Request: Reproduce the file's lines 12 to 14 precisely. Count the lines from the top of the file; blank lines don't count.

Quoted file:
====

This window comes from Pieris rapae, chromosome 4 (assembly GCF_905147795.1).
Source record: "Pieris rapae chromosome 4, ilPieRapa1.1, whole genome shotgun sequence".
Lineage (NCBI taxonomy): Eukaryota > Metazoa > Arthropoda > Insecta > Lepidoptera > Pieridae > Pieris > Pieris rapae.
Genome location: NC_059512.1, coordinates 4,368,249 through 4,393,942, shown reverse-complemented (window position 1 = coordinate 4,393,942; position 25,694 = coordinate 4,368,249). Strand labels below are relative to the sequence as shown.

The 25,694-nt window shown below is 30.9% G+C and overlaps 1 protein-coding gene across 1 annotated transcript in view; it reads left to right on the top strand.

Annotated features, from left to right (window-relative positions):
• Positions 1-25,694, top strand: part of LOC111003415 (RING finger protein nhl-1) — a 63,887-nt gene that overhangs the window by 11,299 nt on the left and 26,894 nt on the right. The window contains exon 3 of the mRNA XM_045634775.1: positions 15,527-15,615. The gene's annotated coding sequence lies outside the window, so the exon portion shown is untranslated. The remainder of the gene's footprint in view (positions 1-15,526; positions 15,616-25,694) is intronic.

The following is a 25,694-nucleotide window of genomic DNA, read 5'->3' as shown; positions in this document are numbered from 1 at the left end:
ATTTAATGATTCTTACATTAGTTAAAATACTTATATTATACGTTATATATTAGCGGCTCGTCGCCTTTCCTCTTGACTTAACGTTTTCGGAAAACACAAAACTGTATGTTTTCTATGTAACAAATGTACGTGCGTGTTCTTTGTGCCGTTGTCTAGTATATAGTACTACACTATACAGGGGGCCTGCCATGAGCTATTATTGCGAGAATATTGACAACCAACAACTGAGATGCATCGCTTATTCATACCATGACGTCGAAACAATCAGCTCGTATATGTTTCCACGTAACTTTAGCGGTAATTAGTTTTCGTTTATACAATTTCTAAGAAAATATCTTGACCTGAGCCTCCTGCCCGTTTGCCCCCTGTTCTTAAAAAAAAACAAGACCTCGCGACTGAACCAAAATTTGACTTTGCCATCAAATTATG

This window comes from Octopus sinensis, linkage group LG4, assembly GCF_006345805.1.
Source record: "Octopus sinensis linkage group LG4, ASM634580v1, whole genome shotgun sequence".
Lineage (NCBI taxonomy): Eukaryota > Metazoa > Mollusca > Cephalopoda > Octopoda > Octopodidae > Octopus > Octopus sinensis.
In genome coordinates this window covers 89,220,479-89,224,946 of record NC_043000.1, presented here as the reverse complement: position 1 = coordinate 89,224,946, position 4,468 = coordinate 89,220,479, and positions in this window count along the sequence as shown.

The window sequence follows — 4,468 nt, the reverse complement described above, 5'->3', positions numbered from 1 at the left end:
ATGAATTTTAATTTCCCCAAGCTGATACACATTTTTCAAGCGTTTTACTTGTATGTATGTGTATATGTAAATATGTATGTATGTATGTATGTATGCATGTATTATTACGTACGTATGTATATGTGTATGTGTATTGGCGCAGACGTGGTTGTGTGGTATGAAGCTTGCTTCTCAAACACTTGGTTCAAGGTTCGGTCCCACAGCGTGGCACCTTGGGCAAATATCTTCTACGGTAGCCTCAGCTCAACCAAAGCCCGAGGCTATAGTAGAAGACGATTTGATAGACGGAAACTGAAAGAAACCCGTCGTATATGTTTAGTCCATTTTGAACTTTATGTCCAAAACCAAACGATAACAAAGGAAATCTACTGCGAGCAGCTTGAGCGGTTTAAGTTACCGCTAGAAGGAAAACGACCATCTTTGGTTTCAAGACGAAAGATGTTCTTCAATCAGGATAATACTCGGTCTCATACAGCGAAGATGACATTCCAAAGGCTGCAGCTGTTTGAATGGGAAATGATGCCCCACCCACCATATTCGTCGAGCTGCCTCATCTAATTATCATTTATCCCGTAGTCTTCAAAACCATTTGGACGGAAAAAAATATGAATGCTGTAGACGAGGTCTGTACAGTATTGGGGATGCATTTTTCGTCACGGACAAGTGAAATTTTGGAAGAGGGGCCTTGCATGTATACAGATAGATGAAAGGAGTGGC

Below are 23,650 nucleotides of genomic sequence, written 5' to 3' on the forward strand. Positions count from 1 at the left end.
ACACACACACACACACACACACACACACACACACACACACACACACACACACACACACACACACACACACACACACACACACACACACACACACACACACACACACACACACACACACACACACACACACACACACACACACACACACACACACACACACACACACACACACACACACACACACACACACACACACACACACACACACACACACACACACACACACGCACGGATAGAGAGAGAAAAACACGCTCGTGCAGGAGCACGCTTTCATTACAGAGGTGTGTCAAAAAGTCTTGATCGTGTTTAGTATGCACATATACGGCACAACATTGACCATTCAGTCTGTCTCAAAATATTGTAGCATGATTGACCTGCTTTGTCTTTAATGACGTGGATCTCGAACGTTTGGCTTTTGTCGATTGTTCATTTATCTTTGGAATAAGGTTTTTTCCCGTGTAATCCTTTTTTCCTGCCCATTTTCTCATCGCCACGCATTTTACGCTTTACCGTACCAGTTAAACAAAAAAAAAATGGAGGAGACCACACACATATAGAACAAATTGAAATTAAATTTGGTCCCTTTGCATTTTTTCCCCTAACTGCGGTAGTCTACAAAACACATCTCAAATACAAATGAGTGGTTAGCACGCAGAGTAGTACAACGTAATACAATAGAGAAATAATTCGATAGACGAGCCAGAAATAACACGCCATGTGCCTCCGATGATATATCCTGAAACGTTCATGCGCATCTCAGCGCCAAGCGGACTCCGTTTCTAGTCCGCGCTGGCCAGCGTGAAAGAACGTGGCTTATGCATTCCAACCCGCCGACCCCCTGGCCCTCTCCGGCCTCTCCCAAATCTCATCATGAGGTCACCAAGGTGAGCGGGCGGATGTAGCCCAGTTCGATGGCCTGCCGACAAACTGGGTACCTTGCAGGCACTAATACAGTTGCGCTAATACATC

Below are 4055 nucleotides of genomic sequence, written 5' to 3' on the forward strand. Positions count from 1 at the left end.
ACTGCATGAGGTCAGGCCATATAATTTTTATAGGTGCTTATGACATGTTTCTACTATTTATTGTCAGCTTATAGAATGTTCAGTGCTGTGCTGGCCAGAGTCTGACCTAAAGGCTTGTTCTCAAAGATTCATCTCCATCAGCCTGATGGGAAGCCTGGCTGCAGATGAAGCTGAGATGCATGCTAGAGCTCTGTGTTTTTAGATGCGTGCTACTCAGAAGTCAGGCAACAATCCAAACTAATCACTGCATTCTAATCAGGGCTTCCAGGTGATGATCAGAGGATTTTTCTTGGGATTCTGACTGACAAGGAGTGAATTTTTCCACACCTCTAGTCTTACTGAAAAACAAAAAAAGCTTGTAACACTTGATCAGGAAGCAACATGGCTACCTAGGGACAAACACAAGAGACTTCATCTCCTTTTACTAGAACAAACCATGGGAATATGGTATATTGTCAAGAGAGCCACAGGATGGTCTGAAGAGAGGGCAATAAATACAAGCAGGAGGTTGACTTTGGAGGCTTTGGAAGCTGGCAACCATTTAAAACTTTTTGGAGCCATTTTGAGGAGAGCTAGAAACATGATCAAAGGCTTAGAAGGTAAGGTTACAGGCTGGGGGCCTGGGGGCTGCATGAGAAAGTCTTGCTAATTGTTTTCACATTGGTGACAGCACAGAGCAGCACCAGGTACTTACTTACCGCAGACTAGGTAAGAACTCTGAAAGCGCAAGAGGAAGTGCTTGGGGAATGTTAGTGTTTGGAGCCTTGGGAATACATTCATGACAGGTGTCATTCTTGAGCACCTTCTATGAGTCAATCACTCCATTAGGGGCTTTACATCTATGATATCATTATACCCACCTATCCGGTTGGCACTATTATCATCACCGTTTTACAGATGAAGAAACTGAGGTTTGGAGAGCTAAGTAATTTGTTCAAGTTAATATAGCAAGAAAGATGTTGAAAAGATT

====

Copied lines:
Lineage (NCBI taxonomy): Eukaryota > Metazoa > Mollusca > Cephalopoda > Octopoda > Octopodidae > Octopus > Octopus sinensis.
In genome coordinates this window covers 89,220,479-89,224,946 of record NC_043000.1, presented here as the reverse complement: position 1 = coordinate 89,224,946, position 4,468 = coordinate 89,220,479, and positions in this window count along the sequence as shown.

The window sequence follows — 4,468 nt, the reverse complement described above, 5'->3', positions numbered from 1 at the left end: